After complications arising from recent eye surgery, a heart specialist’s young wife is told that she is temporarily blind but will recover in two or three days. The next day, he departs for a conference in Macau, leaving her in the care of their maid. Later in the day she has an unexpected guest – an acquaintance of her husband whom she has never met. He returns to the house at night and begins to terrorize her, taking care of both the maid and the family dog to make sure there will be no interruptions. He eventually reveals the nature of his connection to her husband, and that he is using her as an instrument of his revenge.
If you’ve seen even just a handful of Hong Kong films, Anthony Wong will probably be a familiar face. Often typecast as a villain due to his creepy looks, he has appeared in films that made an international splash (John Woo’s Hard-Boiled, Infernal Affairs) as well as plenty of Category III hard-hitters (The Untold Story, Ebola Syndrome). Three Days of a Blind Girl falls in the latter group, although for Category III it is surprisingly tame.
When the chameleonic Wong shows up as the shady Sam Chu, with his polite manner and Eddie Vedder haircut, we immediately know he’s bogus. But Mrs Ng (played by actress/singer/Miss Asia runner-up Veronica Yip), temporarily deprived of her sight, is soon taken in by the crafty Sam. When he starts making loony faces at himself in the mirror and joining her for tea and bananas without his pants, it’s not hard to tell where it’s all leading.
With its premise of a lone woman trapped and terrorized in her own home, Three Days of a Blind Girl echoes many earlier thrillers like Lady in a Cage (1964) or Wait Until Dark (1967), the latter also sharing the similarity of a blind woman as the central character. It uses the luxurious setting of its single location well, heightening the vulnerability of its heroine once she is left to fend for herself. There are also several other characters on hand to flesh out the plot and make sure Sam doesn’t have it too easy, including Dumplings director Fruit Chan as a hapless thief and aspiring rapist, who gets more than he bargained for when he tries to rip the house off.
As mentioned earlier, though, this film barely grazes any definition of “extreme”. The violence is largely restrained, and while there are plenty of stabbings (utilizing a blade, a poker, and even a pencil), the bloodiest of these occurs off-camera. Another character is supposedly castrated with a pair of scissors, but there is little evidence that his reproductive capability has in any way been diminished. In short, the gore score on this one doesn’t go much higher than knee level.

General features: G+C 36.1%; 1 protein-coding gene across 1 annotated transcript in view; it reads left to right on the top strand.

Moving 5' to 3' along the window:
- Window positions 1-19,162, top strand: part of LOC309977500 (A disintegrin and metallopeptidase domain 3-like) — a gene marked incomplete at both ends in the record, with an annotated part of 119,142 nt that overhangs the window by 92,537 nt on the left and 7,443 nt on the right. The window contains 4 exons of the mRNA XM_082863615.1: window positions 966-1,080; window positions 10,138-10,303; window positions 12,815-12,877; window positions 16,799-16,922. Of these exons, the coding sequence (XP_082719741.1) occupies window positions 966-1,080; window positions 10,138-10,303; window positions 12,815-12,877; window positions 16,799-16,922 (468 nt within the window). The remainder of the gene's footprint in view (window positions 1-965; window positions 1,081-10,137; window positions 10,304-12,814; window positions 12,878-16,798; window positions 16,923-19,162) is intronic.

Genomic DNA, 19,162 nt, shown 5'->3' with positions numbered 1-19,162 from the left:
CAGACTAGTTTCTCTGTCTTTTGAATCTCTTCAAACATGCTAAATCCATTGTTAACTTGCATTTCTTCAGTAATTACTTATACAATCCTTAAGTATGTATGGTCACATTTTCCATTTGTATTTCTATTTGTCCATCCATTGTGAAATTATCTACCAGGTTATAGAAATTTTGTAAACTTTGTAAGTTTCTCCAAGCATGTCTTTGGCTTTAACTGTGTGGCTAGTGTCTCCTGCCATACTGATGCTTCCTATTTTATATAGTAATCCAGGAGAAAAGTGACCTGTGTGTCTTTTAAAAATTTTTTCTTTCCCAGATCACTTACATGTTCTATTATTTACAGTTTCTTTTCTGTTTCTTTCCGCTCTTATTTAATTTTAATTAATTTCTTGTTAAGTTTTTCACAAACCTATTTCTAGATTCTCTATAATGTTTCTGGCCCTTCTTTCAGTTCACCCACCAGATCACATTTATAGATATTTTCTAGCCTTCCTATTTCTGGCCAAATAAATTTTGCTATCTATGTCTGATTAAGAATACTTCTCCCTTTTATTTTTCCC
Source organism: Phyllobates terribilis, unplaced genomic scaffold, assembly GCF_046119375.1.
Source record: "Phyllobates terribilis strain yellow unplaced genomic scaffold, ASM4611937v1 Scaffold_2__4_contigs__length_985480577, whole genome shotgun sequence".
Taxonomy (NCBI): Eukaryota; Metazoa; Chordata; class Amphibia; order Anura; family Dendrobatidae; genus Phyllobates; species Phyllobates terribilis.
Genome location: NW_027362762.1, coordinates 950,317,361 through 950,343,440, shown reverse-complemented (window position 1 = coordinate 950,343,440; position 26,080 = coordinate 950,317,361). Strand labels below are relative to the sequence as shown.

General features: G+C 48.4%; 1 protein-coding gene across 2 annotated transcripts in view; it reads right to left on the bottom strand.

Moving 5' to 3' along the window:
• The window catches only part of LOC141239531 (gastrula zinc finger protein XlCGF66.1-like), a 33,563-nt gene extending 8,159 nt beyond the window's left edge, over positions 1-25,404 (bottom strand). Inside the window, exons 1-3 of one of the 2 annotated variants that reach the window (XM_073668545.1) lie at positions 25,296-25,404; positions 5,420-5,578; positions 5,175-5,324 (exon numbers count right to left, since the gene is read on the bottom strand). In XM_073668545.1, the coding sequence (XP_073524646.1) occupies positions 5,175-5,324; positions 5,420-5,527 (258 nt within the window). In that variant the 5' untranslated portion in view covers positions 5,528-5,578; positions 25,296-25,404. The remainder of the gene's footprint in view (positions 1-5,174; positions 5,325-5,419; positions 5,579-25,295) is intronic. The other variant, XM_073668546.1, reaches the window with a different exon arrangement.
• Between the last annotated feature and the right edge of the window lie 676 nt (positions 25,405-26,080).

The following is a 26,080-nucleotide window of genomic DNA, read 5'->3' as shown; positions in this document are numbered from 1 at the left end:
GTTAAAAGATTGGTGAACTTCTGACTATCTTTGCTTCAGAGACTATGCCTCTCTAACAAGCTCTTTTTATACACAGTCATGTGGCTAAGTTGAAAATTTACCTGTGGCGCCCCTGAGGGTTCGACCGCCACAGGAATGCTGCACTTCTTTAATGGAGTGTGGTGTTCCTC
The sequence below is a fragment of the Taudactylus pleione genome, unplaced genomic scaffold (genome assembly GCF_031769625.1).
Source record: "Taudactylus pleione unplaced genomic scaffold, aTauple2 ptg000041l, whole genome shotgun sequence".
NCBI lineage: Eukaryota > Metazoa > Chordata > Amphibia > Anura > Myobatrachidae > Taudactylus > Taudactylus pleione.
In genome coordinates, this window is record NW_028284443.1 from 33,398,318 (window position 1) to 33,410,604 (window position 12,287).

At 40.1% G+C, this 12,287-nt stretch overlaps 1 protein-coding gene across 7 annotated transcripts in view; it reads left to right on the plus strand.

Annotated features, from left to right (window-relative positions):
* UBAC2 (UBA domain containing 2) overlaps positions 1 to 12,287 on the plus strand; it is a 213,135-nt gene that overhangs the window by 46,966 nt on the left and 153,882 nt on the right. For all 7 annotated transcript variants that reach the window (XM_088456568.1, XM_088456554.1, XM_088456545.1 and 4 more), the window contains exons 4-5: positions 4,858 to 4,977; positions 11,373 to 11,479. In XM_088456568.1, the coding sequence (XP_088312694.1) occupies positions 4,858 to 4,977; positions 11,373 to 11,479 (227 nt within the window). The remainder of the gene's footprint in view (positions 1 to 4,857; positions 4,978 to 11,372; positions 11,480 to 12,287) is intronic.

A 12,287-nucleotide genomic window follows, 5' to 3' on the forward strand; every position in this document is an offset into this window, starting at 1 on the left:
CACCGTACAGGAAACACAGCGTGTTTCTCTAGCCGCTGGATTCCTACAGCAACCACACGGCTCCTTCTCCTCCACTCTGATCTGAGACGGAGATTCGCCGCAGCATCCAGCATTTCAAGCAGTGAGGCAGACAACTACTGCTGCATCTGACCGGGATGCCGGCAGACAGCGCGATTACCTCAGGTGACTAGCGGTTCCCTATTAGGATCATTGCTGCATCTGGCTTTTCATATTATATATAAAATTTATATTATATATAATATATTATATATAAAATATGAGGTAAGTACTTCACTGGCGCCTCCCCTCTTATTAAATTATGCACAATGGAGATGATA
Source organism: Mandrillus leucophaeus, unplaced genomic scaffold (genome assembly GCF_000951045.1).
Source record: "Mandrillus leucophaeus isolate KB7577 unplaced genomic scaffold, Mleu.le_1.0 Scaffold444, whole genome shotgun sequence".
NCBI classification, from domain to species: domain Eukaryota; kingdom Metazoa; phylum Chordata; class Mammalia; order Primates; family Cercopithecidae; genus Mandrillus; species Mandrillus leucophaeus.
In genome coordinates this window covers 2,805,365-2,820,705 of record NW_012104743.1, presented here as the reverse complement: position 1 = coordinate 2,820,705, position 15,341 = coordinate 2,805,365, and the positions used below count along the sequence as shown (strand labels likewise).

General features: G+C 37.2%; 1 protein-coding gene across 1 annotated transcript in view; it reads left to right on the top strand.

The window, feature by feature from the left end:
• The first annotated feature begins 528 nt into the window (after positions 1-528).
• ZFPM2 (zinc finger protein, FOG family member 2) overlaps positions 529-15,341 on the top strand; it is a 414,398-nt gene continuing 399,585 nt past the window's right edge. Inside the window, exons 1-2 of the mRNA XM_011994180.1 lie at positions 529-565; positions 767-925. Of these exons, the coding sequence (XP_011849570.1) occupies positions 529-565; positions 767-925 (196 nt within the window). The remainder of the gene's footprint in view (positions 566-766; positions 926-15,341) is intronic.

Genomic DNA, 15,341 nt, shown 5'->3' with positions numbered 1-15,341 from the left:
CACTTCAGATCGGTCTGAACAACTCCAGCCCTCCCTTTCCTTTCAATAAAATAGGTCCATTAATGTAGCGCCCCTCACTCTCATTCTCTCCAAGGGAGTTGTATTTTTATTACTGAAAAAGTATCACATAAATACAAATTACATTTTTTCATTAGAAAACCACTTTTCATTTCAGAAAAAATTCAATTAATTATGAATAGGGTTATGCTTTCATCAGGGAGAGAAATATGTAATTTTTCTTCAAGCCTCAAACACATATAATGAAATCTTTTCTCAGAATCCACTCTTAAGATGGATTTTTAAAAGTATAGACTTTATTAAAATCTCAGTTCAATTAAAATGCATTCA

In this way, and with its rather formulaic structure, Three Days of a Blind Girl could have made the transition to mainstream Hollywood almost seamlessly, resembling as it does any number of popular American thrillers of the time. The humorous elements might have had to be fine-tuned though, as some of Sam’s attempts to harass his victim are laughable. This is not helped by the subtitles, which are occasionally uproarious; when Mr Ng returns home to find a stranger (passing himself off as a plumber) groping his wife, he barks, “You come at night to repair the pipe of my wife?” Later, learning of her husband’s infidelities, Mrs Ng cries, “Your patients hand you their lives – but you mix the medicines with your sperm!”
The familiar plot and contrivances are almost redeemed by a late thematic twist, however. When Mrs Ng inevitably begins to regain her sight, she manages to get the drop on her assailant, finding new uses for household appliances and other items as she fights back with increasing vigor. The image of an exploited housewife beating a sex-starved madman with a giant frozen salami, for example, hints at the ultimate message of the film, bursting with a newfound feminist confidence by the end – that a woman can be forced to endure a succession of betrayal and abuse, and manage to emerge independent, empowered and victorious.